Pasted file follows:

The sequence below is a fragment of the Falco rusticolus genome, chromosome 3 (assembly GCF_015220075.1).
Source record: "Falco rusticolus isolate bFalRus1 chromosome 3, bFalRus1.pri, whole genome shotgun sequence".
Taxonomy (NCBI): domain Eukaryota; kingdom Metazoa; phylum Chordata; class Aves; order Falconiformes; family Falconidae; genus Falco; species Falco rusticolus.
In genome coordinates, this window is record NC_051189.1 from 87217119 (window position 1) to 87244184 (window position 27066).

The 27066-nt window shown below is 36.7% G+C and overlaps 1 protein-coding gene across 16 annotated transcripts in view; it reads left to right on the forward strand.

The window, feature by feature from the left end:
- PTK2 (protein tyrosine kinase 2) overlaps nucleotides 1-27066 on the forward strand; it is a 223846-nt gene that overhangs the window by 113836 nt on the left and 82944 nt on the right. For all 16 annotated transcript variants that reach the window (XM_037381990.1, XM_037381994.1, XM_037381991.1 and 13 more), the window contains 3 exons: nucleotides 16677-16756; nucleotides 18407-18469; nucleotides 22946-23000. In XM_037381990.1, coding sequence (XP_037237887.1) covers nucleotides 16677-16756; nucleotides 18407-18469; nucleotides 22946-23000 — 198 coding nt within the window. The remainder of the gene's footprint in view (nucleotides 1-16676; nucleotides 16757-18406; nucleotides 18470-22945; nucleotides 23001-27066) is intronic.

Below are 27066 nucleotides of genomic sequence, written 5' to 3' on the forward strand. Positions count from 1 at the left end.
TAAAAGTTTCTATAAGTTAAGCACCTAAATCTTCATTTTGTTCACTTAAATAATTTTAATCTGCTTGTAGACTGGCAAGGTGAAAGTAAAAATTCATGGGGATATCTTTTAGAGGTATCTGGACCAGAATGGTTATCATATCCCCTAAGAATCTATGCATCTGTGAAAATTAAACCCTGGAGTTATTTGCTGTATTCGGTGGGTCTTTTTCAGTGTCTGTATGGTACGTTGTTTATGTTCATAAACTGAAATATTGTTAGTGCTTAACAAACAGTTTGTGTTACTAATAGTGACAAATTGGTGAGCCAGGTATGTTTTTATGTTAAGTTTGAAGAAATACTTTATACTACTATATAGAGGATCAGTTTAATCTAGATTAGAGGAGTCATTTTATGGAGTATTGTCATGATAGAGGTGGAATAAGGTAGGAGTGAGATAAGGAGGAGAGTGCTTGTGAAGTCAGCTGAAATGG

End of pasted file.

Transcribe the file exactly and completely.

The sequence below is a fragment of the Falco rusticolus genome, chromosome 3 (assembly GCF_015220075.1).
Source record: "Falco rusticolus isolate bFalRus1 chromosome 3, bFalRus1.pri, whole genome shotgun sequence".
Taxonomy (NCBI): domain Eukaryota; kingdom Metazoa; phylum Chordata; class Aves; order Falconiformes; family Falconidae; genus Falco; species Falco rusticolus.
In genome coordinates, this window is record NC_051189.1 from 87217119 (window position 1) to 87244184 (window position 27066).

The 27066-nt window shown below is 36.7% G+C and overlaps 1 protein-coding gene across 16 annotated transcripts in view; it reads left to right on the forward strand.

The window, feature by feature from the left end:
- PTK2 (protein tyrosine kinase 2) overlaps nucleotides 1-27066 on the forward strand; it is a 223846-nt gene that overhangs the window by 113836 nt on the left and 82944 nt on the right. For all 16 annotated transcript variants that reach the window (XM_037381990.1, XM_037381994.1, XM_037381991.1 and 13 more), the window contains 3 exons: nucleotides 16677-16756; nucleotides 18407-18469; nucleotides 22946-23000. In XM_037381990.1, coding sequence (XP_037237887.1) covers nucleotides 16677-16756; nucleotides 18407-18469; nucleotides 22946-23000 — 198 coding nt within the window. The remainder of the gene's footprint in view (nucleotides 1-16676; nucleotides 16757-18406; nucleotides 18470-22945; nucleotides 23001-27066) is intronic.

Below are 27066 nucleotides of genomic sequence, written 5' to 3' on the forward strand. Positions count from 1 at the left end.
TAAAAGTTTCTATAAGTTAAGCACCTAAATCTTCATTTTGTTCACTTAAATAATTTTAATCTGCTTGTAGACTGGCAAGGTGAAAGTAAAAATTCATGGGGATATCTTTTAGAGGTATCTGGACCAGAATGGTTATCATATCCCCTAAGAATCTATGCATCTGTGAAAATTAAACCCTGGAGTTATTTGCTGTATTCGGTGGGTCTTTTTCAGTGTCTGTATGGTACGTTGTTTATGTTCATAAACTGAAATATTGTTAGTGCTTAACAAACAGTTTGTGTTACTAATAGTGACAAATTGGTGAGCCAGGTATGTTTTTATGTTAAGTTTGAAGAAATACTTTATACTACTATATAGAGGATCAGTTTAATCTAGATTAGAGGAGTCATTTTATGGAGTATTGTCATGATAGAGGTGGAATAAGGTAGGAGTGAGATAAGGAGGAGAGTGCTTGTGAAGTCAGCTGAAATGG